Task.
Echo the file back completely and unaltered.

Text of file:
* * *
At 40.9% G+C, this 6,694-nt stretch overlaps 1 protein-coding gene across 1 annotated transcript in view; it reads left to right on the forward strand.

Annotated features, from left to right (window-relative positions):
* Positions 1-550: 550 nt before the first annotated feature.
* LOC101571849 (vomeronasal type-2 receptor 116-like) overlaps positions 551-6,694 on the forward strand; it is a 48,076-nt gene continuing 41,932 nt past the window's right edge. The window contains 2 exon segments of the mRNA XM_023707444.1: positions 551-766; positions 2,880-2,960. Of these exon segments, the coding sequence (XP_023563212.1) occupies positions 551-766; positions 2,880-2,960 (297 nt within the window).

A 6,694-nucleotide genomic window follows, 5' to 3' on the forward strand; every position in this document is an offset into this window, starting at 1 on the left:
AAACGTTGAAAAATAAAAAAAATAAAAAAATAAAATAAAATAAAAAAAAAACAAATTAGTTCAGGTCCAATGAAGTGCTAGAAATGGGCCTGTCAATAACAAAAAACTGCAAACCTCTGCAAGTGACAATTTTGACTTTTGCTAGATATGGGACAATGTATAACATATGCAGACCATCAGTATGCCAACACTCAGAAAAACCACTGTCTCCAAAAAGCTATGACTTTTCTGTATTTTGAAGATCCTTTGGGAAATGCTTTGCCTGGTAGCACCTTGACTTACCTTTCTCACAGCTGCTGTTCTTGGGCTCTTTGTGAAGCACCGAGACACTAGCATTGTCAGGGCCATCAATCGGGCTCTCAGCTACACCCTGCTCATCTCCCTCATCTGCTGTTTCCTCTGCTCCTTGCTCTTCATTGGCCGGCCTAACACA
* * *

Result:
At 40.9% G+C, this 6,694-nt stretch overlaps 1 protein-coding gene across 1 annotated transcript in view; it reads left to right on the forward strand.

Annotated features, from left to right (window-relative positions):
* Positions 1-550: 550 nt before the first annotated feature.
* LOC101571849 (vomeronasal type-2 receptor 116-like) overlaps positions 551-6,694 on the forward strand; it is a 48,076-nt gene continuing 41,932 nt past the window's right edge. The window contains 2 exon segments of the mRNA XM_023707444.1: positions 551-766; positions 2,880-2,960. Of these exon segments, the coding sequence (XP_023563212.1) occupies positions 551-766; positions 2,880-2,960 (297 nt within the window).

A 6,694-nucleotide genomic window follows, 5' to 3' on the forward strand; every position in this document is an offset into this window, starting at 1 on the left:
AAACGTTGAAAAATAAAAAAAATAAAAAAATAAAATAAAATAAAAAAAAAACAAATTAGTTCAGGTCCAATGAAGTGCTAGAAATGGGCCTGTCAATAACAAAAAACTGCAAACCTCTGCAAGTGACAATTTTGACTTTTGCTAGATATGGGACAATGTATAACATATGCAGACCATCAGTATGCCAACACTCAGAAAAACCACTGTCTCCAAAAAGCTATGACTTTTCTGTATTTTGAAGATCCTTTGGGAAATGCTTTGCCTGGTAGCACCTTGACTTACCTTTCTCACAGCTGCTGTTCTTGGGCTCTTTGTGAAGCACCGAGACACTAGCATTGTCAGGGCCATCAATCGGGCTCTCAGCTACACCCTGCTCATCTCCCTCATCTGCTGTTTCCTCTGCTCCTTGCTCTTCATTGGCCGGCCTAACACA